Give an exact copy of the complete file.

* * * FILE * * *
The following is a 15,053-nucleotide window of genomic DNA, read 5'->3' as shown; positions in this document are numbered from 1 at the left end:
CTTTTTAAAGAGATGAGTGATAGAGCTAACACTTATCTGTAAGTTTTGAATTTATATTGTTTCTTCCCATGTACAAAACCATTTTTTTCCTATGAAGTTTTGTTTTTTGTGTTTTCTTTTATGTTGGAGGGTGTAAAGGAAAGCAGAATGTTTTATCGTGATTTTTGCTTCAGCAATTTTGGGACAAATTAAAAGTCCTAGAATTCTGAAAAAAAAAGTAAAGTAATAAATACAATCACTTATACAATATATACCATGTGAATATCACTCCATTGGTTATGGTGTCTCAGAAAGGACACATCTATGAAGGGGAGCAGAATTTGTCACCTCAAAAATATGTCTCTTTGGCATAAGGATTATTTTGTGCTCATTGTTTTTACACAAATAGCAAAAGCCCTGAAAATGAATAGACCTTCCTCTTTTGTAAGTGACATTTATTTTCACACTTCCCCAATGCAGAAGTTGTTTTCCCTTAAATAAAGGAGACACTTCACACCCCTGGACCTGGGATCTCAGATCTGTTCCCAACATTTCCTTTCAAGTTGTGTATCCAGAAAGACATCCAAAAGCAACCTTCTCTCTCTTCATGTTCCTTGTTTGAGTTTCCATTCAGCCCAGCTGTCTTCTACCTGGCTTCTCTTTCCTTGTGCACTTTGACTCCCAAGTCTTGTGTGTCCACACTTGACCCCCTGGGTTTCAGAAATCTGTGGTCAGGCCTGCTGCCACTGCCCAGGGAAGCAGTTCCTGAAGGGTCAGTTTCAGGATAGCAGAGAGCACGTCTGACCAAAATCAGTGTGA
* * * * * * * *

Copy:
The following is a 15,053-nucleotide window of genomic DNA, read 5'->3' as shown; positions in this document are numbered from 1 at the left end:
CTTTTTAAAGAGATGAGTGATAGAGCTAACACTTATCTGTAAGTTTTGAATTTATATTGTTTCTTCCCATGTACAAAACCATTTTTTTCCTATGAAGTTTTGTTTTTTGTGTTTTCTTTTATGTTGGAGGGTGTAAAGGAAAGCAGAATGTTTTATCGTGATTTTTGCTTCAGCAATTTTGGGACAAATTAAAAGTCCTAGAATTCTGAAAAAAAAAGTAAAGTAATAAATACAATCACTTATACAATATATACCATGTGAATATCACTCCATTGGTTATGGTGTCTCAGAAAGGACACATCTATGAAGGGGAGCAGAATTTGTCACCTCAAAAATATGTCTCTTTGGCATAAGGATTATTTTGTGCTCATTGTTTTTACACAAATAGCAAAAGCCCTGAAAATGAATAGACCTTCCTCTTTTGTAAGTGACATTTATTTTCACACTTCCCCAATGCAGAAGTTGTTTTCCCTTAAATAAAGGAGACACTTCACACCCCTGGACCTGGGATCTCAGATCTGTTCCCAACATTTCCTTTCAAGTTGTGTATCCAGAAAGACATCCAAAAGCAACCTTCTCTCTCTTCATGTTCCTTGTTTGAGTTTCCATTCAGCCCAGCTGTCTTCTACCTGGCTTCTCTTTCCTTGTGCACTTTGACTCCCAAGTCTTGTGTGTCCACACTTGACCCCCTGGGTTTCAGAAATCTGTGGTCAGGCCTGCTGCCACTGCCCAGGGAAGCAGTTCCTGAAGGGTCAGTTTCAGGATAGCAGAGAGCACGTCTGACCAAAATCAGTGTGA